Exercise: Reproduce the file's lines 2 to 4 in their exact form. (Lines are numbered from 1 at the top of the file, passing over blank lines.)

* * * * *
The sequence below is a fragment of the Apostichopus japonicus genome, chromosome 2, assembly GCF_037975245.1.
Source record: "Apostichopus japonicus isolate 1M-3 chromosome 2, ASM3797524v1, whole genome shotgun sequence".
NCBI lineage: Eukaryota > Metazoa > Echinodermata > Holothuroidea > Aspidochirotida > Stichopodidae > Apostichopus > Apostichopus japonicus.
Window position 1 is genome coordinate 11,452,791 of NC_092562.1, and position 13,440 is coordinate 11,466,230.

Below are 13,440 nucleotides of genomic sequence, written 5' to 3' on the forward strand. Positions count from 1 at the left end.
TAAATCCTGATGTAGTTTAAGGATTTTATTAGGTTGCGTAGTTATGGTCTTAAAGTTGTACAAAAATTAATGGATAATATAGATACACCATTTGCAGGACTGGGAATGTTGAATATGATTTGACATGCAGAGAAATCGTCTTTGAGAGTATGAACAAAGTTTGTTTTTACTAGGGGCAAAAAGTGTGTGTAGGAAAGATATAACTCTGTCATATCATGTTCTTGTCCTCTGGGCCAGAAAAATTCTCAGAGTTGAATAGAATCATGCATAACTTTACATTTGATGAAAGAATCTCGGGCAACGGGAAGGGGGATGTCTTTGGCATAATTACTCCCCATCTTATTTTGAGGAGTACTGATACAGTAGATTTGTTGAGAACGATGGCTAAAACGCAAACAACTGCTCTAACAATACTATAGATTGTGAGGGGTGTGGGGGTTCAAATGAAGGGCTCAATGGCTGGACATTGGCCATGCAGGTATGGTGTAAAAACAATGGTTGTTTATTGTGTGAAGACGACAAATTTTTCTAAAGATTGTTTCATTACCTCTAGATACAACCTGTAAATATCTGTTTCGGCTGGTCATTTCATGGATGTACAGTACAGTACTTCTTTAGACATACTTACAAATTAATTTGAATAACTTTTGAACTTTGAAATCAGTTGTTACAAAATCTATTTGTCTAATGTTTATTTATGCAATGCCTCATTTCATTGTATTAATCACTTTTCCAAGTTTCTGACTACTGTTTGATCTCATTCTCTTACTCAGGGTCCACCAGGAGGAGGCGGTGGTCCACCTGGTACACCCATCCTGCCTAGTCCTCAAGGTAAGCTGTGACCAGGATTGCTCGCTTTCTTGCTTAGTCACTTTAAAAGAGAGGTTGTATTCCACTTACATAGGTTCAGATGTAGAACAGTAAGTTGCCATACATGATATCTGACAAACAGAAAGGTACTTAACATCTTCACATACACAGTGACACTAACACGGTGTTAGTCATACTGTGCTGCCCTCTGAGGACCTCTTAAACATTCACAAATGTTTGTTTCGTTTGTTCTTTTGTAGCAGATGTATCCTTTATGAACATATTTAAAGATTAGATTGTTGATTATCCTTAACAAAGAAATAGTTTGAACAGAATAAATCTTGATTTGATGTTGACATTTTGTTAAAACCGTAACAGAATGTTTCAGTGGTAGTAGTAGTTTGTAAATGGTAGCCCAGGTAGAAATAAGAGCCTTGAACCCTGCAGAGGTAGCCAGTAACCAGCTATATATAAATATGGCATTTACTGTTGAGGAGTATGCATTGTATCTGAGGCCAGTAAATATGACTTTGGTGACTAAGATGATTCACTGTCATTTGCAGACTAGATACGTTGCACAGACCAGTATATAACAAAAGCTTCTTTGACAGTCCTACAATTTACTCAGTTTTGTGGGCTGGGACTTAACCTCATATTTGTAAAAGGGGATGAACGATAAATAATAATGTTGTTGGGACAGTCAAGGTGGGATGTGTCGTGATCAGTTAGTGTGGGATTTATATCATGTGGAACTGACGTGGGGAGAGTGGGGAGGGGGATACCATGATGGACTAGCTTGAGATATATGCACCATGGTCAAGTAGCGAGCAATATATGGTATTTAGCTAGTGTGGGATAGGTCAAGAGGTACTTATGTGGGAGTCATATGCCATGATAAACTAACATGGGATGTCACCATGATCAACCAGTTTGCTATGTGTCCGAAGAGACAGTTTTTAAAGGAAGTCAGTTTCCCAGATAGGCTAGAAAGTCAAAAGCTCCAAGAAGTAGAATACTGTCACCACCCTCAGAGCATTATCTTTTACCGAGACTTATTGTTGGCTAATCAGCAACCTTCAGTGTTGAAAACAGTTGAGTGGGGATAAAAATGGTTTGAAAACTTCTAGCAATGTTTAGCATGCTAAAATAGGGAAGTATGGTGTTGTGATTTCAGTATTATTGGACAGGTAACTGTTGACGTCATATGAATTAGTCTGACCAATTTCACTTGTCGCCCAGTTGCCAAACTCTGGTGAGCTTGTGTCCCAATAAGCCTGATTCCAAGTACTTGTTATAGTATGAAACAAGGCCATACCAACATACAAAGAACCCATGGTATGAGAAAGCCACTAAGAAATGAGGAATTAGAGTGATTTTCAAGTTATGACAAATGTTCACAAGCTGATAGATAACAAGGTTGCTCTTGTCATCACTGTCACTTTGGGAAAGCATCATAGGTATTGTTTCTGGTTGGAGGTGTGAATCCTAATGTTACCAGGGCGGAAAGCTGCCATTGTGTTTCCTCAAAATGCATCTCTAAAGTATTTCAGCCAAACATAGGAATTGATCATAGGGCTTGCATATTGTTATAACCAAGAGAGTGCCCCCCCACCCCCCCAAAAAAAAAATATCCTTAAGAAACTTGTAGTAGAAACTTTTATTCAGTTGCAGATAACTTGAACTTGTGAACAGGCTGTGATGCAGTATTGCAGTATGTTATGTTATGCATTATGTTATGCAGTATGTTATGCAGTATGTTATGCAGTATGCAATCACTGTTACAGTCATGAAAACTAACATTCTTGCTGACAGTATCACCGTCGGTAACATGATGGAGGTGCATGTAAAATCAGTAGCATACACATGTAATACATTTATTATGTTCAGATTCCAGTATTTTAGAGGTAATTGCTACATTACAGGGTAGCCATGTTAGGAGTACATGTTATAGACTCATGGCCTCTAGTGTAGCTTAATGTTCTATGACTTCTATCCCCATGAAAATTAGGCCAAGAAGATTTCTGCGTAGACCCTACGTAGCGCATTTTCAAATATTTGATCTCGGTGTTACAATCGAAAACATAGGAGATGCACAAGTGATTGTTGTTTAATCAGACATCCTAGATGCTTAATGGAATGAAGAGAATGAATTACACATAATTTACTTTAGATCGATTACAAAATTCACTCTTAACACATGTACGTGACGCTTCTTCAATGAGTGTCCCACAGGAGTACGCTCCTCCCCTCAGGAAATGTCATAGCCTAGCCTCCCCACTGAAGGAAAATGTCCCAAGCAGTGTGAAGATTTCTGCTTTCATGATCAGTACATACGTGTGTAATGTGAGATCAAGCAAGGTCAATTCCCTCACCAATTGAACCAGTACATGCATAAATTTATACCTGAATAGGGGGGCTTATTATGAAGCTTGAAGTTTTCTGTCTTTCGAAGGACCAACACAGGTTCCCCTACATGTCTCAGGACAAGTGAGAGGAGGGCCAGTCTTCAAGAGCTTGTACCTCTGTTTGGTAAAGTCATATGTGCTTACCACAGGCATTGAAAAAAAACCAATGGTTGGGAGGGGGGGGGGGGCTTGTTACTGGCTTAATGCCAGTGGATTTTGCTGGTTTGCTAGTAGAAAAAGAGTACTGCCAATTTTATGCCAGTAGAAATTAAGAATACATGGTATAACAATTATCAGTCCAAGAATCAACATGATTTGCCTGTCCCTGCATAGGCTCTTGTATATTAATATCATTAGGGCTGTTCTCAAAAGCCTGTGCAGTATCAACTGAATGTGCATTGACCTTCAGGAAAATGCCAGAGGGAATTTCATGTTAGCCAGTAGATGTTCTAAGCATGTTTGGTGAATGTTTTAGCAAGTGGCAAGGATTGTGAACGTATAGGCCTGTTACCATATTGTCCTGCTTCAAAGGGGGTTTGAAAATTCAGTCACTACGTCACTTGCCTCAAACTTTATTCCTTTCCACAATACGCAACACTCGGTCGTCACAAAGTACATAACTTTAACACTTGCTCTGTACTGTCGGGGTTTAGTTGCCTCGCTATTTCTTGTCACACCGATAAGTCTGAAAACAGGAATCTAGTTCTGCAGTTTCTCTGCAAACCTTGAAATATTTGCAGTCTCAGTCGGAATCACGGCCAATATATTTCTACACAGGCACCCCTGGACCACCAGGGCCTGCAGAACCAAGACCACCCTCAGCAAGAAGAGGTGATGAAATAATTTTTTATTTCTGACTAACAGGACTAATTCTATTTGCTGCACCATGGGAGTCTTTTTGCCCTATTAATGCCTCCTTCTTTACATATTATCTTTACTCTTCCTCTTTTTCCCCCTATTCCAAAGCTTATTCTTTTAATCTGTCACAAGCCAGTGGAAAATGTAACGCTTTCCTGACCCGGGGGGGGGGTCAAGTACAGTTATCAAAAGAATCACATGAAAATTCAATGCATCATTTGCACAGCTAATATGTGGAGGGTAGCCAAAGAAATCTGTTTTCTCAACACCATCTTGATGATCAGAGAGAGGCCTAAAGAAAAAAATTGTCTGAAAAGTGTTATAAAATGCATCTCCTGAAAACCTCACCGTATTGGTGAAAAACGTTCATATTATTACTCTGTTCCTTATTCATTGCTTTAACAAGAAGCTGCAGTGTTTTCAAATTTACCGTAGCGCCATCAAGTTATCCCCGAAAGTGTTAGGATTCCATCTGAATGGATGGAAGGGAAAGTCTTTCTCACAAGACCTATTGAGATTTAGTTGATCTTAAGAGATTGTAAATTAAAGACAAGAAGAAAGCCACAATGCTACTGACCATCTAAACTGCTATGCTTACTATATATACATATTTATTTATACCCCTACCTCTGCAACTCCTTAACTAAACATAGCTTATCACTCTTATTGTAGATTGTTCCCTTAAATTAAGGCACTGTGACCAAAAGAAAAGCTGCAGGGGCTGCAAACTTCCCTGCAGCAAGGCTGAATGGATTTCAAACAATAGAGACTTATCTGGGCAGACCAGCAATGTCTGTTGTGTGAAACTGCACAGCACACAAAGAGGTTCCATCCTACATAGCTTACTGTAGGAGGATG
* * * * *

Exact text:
Source record: "Apostichopus japonicus isolate 1M-3 chromosome 2, ASM3797524v1, whole genome shotgun sequence".
NCBI lineage: Eukaryota > Metazoa > Echinodermata > Holothuroidea > Aspidochirotida > Stichopodidae > Apostichopus > Apostichopus japonicus.
Window position 1 is genome coordinate 11,452,791 of NC_092562.1, and position 13,440 is coordinate 11,466,230.